Who Killed Oscar Grant?: A Legal-Eulogy of the Cultural Logic of Black Hyper-Policing in the Post-Civil Rights Era
Donald F. Tibbs
Drexel Earle Mack School of Law
February 25, 2010
Drexel University Earle Mack School of Law Research Paper No. 1559489
To explain the appalling shooting death of African American Oscar Grant, on January 1, 2009, one must break free of the ‘crime and punishment’ paradigm to reckon the extra-punitive function of American policing as an instrument for the management of dispossessed and dishonored groups. This article places policing in the historical sequence of peculiar institutions that have shouldered the task of defining, confining, and controlling African American’s legal identity alongside slavery, Jim Crow, the American prison system. The recent upsurge in black violence related to policing results from the crisis of the legal system as device for caste control and the correlative need for a substitute apparatus for the containment of lower-class African Americans. In the post-Civil Rights era, the vestiges of policing black bodies alongside the rhetoric of law and order have become linked by a triple relationship of race, policing, and the law spawning a legal continuum that entraps a population of younger black men rejected by the deregulated wage-labor market. The resulting mesh not only perpetuates socioeconomic marginality and symbolically taints the black sub-proletariat, it also feeds the runaway growth of American incarceration. Perhaps more importantly, it plays a pivotal role in the remaking of ‘race’, the redefinition of the citizenry vis-à-vis the U.S. constitution, and the construction of a hyper-policed people in the post-Civil Rights era.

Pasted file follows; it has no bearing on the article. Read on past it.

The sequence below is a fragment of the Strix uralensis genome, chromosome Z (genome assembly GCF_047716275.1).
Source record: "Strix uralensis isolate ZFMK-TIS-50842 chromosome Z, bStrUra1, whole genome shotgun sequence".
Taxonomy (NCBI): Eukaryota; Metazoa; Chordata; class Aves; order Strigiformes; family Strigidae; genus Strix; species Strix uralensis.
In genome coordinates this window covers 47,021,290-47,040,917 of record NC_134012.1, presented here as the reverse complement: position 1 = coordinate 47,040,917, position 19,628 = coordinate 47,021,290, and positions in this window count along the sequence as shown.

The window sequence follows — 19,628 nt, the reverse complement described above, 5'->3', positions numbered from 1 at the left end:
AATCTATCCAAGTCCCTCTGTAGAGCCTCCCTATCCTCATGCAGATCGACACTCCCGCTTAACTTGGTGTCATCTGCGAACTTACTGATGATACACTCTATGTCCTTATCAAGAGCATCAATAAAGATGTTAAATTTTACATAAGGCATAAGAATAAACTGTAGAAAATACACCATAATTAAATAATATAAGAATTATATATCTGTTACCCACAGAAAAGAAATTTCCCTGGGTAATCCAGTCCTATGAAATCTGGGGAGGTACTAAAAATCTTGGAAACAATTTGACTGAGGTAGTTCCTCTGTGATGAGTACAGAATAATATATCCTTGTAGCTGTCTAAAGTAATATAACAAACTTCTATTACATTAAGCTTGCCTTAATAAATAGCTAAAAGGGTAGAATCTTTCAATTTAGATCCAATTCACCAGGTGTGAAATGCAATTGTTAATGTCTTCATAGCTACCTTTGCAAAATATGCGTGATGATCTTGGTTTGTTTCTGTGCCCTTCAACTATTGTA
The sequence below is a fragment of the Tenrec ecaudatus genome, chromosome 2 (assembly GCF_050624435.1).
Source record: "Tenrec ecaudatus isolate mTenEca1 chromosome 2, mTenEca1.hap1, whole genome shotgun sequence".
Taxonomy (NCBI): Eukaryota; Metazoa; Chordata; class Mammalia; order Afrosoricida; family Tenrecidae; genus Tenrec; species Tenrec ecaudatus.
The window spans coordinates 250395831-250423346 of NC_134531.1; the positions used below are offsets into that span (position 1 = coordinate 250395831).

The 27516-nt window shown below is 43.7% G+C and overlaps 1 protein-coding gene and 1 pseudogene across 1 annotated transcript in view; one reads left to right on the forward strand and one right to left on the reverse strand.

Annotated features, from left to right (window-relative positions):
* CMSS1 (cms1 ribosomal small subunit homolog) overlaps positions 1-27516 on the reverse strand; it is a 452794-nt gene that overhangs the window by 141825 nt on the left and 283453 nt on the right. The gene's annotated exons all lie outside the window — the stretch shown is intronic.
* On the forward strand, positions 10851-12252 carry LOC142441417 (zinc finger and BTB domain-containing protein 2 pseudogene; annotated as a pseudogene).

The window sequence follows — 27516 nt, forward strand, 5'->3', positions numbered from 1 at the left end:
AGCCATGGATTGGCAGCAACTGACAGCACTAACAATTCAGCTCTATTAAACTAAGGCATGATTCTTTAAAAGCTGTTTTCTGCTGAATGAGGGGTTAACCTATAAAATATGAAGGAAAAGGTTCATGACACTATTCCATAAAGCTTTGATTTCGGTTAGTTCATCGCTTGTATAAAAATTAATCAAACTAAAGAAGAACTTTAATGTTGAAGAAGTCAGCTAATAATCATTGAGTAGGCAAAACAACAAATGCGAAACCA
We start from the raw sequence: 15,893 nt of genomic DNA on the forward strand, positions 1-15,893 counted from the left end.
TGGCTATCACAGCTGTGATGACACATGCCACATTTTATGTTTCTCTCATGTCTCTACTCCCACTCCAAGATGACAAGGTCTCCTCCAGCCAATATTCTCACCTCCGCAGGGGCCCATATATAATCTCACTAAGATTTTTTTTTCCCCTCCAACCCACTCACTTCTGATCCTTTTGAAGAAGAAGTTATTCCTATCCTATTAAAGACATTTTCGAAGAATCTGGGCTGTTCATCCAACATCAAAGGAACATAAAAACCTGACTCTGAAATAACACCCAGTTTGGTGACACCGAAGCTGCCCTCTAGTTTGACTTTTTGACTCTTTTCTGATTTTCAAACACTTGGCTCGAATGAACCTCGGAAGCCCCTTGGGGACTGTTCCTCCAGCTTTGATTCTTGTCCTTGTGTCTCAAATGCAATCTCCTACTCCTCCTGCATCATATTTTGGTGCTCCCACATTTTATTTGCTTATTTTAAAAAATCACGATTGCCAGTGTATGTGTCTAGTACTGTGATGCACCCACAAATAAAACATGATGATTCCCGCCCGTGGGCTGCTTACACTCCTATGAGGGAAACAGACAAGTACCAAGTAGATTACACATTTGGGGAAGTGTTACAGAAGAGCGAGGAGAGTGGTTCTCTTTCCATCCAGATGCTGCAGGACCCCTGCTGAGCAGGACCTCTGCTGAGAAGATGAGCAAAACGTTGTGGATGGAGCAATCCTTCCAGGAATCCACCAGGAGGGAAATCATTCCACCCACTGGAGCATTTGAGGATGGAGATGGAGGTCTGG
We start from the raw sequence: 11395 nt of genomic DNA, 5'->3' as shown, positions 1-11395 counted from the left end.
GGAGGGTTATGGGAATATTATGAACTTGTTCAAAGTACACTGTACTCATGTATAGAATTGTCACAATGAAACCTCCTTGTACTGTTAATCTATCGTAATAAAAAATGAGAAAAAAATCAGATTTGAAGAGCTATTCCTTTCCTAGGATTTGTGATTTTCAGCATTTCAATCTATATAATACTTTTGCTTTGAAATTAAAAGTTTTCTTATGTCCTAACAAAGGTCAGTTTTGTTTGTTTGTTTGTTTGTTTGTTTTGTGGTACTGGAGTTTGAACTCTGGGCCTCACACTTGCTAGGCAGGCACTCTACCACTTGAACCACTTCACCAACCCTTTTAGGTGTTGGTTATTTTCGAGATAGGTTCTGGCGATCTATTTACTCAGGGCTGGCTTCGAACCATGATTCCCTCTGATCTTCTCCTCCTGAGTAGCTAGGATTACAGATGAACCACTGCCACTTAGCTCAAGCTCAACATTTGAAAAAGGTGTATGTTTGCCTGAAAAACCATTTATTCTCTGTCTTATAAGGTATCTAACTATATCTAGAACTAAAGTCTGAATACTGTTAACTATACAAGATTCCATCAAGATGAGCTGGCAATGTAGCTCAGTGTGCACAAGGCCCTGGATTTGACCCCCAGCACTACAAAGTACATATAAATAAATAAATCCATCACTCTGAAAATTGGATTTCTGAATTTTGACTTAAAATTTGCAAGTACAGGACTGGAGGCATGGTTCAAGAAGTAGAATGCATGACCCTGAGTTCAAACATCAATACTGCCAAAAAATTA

Number of Pages in PDF File: 42working papers series
Date posted: March 18, 2010
© 2014 Social Science Electronic Publishing, Inc. All Rights Reserved.
This page was processed by apollo1 in 0.500 seconds